I loved this class and this professor. He brings a fascinating perspective, combining industry experience (he works for AT&T) and academic training which gives him a lot of cool stories to tell as well as knowledge about current trends in the wider data mining community. He also won the Netflix Prize (google it if you don't know what it is) and he spends a lot of time telling us about that, which was very cool. He's also a big sports fan so get ready for lots of sports examples (though he won't test you on them). He's generally a big data/stats nerd and often brings in cool examples of research of visualizations. He tends to go for breadth rather than depth and generally doesn't get too technical. I liked this approach -- I'd rather get exposed to more subjects and dive into them more on my own if I'm interested -- but I can understand if someone disagrees. He goes through a general introduction to data mining and then discusses: data visualization, cross-validation techniques, regression, classification, clustering, text mining, web mining, neural nets and support vector machines, ensemble methods, bayesian methods, recommender systems, and social networks. I would imagine that some of the later topics could be changed if he teaches the class again. In terms of a programming background, it's really very important to know R (or be willing to spend time learning it). You can also get by with SAS or Stata (or a similar statistical software) but he often gives tips on how to do things in R specifically, so you will be at a disadvantage. Knowledge of Java/Perl/Python is pretty irrelevant, though I guess it could be useful for your project. The difficulty of the homework assignments heavily depends on your ability in R (or SAS/Stata). If you're proficient, each one will take no more than a few hours. If you're learning R on the fly, they could be time-consuming. The term project takes a lot of time. He wants you to try many different data mining techniques and, depending on your data set, cleaning/preparing the data could involve hours and hours of work. On top of that, he expects a 10-20 page report including numerous visualizations. I found Chris to very approachable, although it is a big class and you will have to make an effort to speak to him if you so choose. He's an adjunct so he sometimes shows a lack of polish in his presentations, but he's very passionate about the field and I think that comes through. He's also very active in getting feedback about how to improve: I imagine he will be even better if he teaches again. About half the students are masters students in stat, with the other half being spread around various other masters programs (including finance, journalism, social science, econ). So don't be intimidated if your stat background isn't the strongest, but you definitely need to have taken several stat classes already (I'd say at least through 3107 and 4315 would be very helpful as well).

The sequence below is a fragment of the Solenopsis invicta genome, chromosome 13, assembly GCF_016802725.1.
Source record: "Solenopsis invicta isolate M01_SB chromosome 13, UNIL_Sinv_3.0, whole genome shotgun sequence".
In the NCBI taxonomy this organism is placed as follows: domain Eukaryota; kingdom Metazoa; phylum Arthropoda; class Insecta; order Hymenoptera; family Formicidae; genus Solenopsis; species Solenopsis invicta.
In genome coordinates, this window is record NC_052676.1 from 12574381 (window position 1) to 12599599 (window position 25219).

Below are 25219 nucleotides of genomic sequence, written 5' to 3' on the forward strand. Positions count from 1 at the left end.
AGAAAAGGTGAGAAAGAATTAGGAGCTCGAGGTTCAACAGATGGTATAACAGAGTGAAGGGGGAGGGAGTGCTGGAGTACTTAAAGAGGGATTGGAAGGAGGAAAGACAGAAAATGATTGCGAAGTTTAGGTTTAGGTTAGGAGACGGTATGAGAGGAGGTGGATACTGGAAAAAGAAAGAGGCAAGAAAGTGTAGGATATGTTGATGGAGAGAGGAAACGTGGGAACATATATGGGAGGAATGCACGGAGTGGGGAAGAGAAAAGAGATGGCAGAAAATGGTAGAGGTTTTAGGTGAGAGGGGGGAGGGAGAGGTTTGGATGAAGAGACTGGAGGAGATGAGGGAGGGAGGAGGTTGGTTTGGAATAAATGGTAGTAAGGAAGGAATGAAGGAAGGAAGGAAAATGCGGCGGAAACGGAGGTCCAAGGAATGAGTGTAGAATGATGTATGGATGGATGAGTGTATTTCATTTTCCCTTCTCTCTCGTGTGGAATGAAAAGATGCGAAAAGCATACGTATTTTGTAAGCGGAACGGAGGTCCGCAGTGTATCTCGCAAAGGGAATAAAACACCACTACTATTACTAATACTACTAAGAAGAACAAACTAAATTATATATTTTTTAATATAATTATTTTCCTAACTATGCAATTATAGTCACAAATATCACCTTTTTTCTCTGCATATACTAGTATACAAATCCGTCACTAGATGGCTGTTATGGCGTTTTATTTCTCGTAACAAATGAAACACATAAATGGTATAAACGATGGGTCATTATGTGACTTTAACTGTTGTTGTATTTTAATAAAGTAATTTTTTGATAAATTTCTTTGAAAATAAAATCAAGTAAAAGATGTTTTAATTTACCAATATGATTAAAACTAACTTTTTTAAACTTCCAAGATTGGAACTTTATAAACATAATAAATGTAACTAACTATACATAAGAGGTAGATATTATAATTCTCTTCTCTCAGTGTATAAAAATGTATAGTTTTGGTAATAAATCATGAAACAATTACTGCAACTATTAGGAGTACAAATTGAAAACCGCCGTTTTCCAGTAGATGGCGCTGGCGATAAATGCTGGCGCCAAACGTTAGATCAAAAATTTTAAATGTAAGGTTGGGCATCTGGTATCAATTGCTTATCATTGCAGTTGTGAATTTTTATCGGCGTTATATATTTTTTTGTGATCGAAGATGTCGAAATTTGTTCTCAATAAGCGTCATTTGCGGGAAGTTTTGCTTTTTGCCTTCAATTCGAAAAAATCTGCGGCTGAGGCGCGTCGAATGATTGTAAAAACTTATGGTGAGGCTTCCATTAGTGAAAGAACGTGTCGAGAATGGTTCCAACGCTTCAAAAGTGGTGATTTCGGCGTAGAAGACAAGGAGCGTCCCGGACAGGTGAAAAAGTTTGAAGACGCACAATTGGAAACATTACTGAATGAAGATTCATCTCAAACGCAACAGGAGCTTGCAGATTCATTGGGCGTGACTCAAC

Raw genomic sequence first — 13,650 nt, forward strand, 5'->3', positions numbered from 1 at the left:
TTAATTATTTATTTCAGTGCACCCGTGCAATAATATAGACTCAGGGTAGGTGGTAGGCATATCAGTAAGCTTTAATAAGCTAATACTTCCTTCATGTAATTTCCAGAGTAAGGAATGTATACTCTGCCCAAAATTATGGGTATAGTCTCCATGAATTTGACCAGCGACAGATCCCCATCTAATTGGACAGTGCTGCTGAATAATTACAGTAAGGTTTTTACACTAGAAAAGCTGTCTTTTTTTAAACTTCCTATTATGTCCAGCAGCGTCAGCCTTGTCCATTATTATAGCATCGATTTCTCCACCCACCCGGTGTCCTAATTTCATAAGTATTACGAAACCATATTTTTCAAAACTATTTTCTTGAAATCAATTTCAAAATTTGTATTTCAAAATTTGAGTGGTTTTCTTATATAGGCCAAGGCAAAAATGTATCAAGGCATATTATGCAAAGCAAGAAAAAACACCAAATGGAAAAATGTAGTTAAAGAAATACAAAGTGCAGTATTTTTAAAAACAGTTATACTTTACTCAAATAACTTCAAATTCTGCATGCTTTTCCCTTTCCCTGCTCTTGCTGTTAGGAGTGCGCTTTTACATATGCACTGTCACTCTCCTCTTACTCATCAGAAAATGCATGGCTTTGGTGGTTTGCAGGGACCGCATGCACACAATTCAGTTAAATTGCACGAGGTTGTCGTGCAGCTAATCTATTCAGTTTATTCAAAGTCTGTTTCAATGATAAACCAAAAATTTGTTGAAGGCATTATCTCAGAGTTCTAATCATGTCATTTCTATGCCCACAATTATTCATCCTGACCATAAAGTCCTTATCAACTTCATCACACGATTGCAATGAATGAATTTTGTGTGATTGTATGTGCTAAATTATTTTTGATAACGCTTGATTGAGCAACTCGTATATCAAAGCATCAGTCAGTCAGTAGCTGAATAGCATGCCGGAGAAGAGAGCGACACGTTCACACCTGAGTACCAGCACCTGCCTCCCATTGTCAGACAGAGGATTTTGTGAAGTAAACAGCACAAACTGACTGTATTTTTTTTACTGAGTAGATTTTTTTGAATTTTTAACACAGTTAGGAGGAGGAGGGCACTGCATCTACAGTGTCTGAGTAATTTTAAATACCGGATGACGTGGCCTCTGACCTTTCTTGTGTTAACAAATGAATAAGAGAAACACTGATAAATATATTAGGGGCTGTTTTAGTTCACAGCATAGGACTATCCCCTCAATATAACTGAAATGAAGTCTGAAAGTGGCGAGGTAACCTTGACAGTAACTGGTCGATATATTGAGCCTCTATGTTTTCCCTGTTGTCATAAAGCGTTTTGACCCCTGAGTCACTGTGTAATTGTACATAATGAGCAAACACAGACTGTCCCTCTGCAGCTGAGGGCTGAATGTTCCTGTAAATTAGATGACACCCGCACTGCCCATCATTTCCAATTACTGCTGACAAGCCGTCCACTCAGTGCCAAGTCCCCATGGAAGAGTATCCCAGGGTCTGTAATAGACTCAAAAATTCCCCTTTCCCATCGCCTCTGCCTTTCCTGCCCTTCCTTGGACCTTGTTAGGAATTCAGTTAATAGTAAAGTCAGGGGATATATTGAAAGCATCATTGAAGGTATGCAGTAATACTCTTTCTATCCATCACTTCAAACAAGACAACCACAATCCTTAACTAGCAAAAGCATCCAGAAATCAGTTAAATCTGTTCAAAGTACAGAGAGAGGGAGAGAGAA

This class will kick your ass and make you a better person. ... culpa won't let me submit unless I write more ... not sure what else to say about this class... here's some advice: get to know matlab early, read bishop extensively, talk to prof wood and TAs, try out the math underlying each assignment best you can, understand the few key prob distributions used extensively in this class and statistical machine learning, really understand Bayes.
In short, he's a really good professor. If you are interested in machine learning, I feel that this class does the best job of teaching it at columbia. Put effort into this class and you will learn an amazing amount. I feel like many of us were very personally invested in this class by the end of the semester (I was for sure). In lectures, he was somehow able to make the whole class so intensely focused and interested in what we were doing---more than any class I've taken at columbia. Everyone became extremely engaged with what we were studying.
Frank makes a class as mathematically technical as Data Mining feel like a seminar or a conversation. This is what distinguishes himself as a professor and his class as a jewel not just in the Stats department, but in Columbia's scientific community. I was impressed with how familiar Frank was with my final project, given how many class projects he had to work with. I think this really shows how much Frank cares about his students.
Stay away!!! This professor is a terrible teacher, does not like to help to his students even during his office hours (he made me feel as if I am wasting his time and did not answered some of my questions), and is not consistent with his grading. His lectures were waste of time. He used powerpoint slides that have lots of graphs, but he did not explain what the underlying data are or what the axes on a plot are. Also, he spent last half of the semester teaching how to code in Phyton. If I want to learn Phyton, I would have taken a class from the computer science department. Half of the students stopped coming to class after the midterm, because they have realized that the classes are no use and the questions in the exam had nothing to do with what we covered in class. I'll recommend everyone to run away from this professor. It's a pity too; I was really looking forward to taking a good data mining course.